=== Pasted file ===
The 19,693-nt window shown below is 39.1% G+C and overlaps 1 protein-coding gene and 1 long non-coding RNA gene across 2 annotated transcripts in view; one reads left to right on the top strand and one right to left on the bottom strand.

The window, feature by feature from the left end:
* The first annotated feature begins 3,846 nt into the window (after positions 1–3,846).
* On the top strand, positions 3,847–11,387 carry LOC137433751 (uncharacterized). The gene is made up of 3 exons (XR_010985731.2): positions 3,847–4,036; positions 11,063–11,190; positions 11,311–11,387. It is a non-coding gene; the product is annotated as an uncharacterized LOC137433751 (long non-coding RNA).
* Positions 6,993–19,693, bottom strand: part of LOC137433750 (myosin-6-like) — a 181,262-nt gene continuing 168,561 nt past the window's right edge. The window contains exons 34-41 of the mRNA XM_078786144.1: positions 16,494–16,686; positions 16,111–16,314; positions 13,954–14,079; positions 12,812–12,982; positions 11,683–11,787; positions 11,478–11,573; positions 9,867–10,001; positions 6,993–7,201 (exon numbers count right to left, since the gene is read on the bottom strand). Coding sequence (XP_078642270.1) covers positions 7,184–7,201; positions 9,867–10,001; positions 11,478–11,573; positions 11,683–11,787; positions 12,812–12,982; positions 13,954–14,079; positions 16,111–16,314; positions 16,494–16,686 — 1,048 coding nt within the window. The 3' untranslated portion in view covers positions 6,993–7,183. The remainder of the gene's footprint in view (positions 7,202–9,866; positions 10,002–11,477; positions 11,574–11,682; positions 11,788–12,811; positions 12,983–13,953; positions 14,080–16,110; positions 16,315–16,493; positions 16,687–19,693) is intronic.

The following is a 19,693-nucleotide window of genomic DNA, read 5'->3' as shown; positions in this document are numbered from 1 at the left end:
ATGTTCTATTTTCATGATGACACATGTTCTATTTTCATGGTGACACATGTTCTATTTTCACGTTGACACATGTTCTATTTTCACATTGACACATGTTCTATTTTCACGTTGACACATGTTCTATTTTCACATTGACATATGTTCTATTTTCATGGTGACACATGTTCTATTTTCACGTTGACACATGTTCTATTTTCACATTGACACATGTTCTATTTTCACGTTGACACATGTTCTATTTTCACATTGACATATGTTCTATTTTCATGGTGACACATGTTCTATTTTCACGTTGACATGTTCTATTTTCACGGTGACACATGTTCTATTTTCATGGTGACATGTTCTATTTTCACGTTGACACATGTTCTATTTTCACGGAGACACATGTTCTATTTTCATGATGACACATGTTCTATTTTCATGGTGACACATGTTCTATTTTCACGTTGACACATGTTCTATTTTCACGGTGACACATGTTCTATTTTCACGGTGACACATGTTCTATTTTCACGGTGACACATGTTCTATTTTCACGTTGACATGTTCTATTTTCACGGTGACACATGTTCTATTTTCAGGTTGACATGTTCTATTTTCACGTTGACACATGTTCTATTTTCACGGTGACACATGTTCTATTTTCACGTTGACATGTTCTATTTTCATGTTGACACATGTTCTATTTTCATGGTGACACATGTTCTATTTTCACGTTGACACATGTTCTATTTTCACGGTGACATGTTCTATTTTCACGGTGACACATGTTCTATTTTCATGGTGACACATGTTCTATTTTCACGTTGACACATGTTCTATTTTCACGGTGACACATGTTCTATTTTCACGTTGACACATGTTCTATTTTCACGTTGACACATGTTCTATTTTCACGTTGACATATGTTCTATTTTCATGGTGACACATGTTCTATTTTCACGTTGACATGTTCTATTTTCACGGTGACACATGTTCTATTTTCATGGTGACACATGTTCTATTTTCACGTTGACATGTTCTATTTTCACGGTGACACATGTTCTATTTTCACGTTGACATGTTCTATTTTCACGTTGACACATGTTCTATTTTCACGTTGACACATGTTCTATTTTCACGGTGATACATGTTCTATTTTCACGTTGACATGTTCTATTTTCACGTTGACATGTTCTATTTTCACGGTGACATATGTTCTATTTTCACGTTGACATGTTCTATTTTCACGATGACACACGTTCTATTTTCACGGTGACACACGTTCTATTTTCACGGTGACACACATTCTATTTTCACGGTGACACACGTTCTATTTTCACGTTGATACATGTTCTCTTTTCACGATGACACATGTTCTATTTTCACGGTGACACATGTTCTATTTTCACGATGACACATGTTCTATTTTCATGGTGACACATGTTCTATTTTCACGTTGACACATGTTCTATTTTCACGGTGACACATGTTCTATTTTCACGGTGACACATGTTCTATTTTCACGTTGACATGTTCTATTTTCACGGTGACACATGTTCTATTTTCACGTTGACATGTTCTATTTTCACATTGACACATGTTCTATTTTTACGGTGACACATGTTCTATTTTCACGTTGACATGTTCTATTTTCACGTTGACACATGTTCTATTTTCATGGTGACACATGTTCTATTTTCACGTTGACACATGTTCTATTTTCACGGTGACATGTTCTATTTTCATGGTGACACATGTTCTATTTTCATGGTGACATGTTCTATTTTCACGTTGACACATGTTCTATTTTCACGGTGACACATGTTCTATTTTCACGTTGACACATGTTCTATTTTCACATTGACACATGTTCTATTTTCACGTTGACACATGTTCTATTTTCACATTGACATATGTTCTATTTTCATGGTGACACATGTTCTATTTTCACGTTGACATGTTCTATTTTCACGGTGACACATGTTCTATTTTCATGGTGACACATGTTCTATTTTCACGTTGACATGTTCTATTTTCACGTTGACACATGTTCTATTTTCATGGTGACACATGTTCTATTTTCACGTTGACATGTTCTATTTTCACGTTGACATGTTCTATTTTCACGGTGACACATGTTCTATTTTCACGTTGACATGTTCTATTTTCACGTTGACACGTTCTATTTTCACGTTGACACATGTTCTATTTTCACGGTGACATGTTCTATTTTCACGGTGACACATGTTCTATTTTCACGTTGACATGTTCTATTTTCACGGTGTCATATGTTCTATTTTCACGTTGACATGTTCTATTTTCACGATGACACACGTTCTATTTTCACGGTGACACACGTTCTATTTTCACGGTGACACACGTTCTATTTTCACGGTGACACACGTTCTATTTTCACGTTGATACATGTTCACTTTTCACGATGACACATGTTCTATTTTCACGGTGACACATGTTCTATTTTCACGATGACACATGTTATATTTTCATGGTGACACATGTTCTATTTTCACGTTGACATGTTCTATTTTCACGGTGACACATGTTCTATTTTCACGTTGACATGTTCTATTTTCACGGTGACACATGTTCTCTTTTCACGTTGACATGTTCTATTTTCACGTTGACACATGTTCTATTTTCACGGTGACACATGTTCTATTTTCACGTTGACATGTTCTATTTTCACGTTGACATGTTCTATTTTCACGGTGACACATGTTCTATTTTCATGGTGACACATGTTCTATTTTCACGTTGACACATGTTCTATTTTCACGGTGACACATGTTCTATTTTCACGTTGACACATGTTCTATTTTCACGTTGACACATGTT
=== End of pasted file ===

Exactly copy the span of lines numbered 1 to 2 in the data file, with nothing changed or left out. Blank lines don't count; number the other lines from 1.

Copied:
The 19,693-nt window shown below is 39.1% G+C and overlaps 1 protein-coding gene and 1 long non-coding RNA gene across 2 annotated transcripts in view; one reads left to right on the top strand and one right to left on the bottom strand.

The window, feature by feature from the left end: